For a better experience, click the Compatibility Mode icon above to turn off Compatibility Mode, which is only for viewing older websites.

One Year After Dobbs, Half of U.S. States Ban or Restrict Abortion. None of Them Offer Paid Family Leave.

A U.S. map color coded by abortion access and paid family leave policies

June 22, 2023

This month marked the first full year after Dobbs v. Jackson Women’s Health Organization, the Supreme Court decision that eliminated federal protections for abortion and allowed states to determine when — or if — people can access care. New research from the UHC's Alina Schnake-Mahl, ScD, MPH and Jackie Jahn, PhD, MPH finds that none of the states that now ban or restrict abortion offer paid family leave, effectively forcing people to give birth and then return to work.

As Schnake-Mahl and Jahn describe in the Philadelphia Inquirer, “This double whammy of mandated birth and state neglect has severe consequences. In states limiting abortion access, maternal mortality rates are higher and birthing people are more likely to have children who are born too early or who die within their first year of life.” Paid family leave gives birthing people the ability to care for themselves and their infants without losing income or employment. Both parents and infants have better health outcomes as a result. Similarly, access to abortion care lets people control when or if they want to become parents. This autonomy allows parents to raise their children in health and safety, a cornerstone of reproductive justice.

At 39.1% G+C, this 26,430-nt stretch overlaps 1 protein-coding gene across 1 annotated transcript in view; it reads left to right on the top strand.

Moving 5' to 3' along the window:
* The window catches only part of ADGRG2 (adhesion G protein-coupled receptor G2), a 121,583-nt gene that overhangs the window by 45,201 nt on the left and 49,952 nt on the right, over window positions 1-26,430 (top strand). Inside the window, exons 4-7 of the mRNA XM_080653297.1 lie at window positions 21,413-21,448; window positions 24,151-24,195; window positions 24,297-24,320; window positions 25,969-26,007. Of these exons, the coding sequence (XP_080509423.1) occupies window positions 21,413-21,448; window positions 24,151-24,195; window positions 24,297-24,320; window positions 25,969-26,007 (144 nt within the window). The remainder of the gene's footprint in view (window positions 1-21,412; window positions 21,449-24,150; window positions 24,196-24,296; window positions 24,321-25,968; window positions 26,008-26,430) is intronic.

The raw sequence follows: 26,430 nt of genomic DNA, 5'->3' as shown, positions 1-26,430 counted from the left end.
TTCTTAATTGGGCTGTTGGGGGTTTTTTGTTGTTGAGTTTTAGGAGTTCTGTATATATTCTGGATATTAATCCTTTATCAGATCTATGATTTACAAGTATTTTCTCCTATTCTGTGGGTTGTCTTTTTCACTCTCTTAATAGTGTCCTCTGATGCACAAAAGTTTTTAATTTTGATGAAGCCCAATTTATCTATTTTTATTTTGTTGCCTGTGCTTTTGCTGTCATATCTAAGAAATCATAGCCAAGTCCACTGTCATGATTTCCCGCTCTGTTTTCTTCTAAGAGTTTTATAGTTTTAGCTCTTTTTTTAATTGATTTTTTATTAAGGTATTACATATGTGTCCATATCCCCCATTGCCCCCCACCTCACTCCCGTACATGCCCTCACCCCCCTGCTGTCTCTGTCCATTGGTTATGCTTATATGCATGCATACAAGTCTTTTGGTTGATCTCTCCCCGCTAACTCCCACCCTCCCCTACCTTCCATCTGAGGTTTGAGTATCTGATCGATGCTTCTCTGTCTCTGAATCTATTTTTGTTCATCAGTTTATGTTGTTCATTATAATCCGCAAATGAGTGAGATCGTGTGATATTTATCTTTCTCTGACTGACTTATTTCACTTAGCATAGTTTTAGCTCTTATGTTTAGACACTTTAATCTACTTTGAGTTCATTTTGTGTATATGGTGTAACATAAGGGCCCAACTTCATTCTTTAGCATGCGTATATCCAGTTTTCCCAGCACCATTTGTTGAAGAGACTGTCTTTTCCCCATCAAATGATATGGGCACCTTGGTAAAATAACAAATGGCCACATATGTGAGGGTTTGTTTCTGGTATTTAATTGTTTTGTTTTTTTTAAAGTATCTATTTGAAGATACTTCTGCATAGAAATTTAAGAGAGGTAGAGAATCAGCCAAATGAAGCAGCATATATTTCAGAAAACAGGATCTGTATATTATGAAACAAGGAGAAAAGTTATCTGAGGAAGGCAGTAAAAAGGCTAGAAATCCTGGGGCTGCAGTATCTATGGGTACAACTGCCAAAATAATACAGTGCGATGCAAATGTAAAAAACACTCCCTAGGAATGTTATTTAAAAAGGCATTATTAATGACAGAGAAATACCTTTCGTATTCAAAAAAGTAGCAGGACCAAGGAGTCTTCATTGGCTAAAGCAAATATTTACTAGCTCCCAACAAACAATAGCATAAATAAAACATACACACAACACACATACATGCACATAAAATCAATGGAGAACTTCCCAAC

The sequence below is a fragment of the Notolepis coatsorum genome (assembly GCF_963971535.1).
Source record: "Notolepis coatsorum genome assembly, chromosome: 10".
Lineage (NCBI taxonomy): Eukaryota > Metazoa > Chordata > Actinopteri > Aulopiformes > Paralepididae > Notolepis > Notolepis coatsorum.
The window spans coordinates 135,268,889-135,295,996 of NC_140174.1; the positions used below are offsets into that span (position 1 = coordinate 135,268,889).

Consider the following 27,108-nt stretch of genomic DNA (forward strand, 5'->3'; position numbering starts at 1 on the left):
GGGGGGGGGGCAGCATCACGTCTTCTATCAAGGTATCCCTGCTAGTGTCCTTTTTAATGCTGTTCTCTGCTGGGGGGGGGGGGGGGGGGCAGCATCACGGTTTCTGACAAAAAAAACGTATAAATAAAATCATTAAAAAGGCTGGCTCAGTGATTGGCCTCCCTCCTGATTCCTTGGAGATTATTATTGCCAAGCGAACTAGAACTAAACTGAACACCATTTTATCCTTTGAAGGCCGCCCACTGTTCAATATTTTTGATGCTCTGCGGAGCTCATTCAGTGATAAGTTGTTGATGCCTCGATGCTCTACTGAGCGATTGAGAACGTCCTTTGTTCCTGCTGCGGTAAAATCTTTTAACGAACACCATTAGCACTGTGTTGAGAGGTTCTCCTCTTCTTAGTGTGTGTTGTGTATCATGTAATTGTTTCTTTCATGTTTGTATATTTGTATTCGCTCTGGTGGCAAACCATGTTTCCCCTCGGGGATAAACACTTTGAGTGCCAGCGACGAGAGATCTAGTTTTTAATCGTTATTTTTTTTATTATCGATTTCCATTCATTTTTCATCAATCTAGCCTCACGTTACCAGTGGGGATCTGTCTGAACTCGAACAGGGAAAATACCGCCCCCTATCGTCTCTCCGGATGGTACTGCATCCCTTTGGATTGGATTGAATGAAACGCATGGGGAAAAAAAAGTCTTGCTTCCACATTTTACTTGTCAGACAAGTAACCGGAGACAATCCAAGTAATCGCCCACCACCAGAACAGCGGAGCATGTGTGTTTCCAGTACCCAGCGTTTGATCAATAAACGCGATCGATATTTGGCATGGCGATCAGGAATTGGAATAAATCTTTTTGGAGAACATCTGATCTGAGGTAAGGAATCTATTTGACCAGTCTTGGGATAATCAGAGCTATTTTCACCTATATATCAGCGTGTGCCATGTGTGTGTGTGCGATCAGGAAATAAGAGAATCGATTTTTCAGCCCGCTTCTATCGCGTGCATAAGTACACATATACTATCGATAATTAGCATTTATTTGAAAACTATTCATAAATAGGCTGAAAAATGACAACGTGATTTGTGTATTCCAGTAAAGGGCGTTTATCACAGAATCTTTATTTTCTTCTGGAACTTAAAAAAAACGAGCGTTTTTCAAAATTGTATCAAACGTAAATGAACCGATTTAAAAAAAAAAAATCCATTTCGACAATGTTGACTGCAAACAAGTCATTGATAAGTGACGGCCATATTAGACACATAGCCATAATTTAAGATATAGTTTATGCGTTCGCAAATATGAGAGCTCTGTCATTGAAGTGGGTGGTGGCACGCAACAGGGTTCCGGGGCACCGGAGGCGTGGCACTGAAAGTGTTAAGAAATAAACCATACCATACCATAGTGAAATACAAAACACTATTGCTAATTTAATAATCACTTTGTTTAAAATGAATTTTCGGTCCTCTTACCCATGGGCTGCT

Dr. Jahn explains this concept and how it connects the two policies at the core of their research in an interview with New America: “When we start to think about abortion access, not only as a policy debate or healthcare service, but instead fundamentally shift the focus to center women and birthing people’s reproductive rights and dignity, then the connections between supportive policies become clearer.”

Interactive Map: Abortion and Paid Family Leave Policies by state

Maternal mortality rates have reached a crisis level in the United States, but this burden is unequally distributed geographically and demographically, the result of “historical and contemporary patterns of institutionalizing racism through policy.”

“With Dobbs being pulled back, we're creating conditions for more states' rights, and we are seeing disproportionate harm from this decision on Black birthing people because there are larger Black populations in these states and low-income populations,” Dr. Schnake-Mahl tells New America. “In many places, these populations will be least likely to be able to access these services because of the larger structural factors that create economic conditions.”

Effective advocacy will depend on a combined effort by public health advocates, researchers, and practitioners, their original article concludes. These coalitions can work to expand access to abortion care and paid family leave at all levels of government: federal, state, and local, particularly if states preempt local governments from enacting paid leave policies. Advocates should also use a reproductive justice lens when considering the full range of policies that can support reproductive health.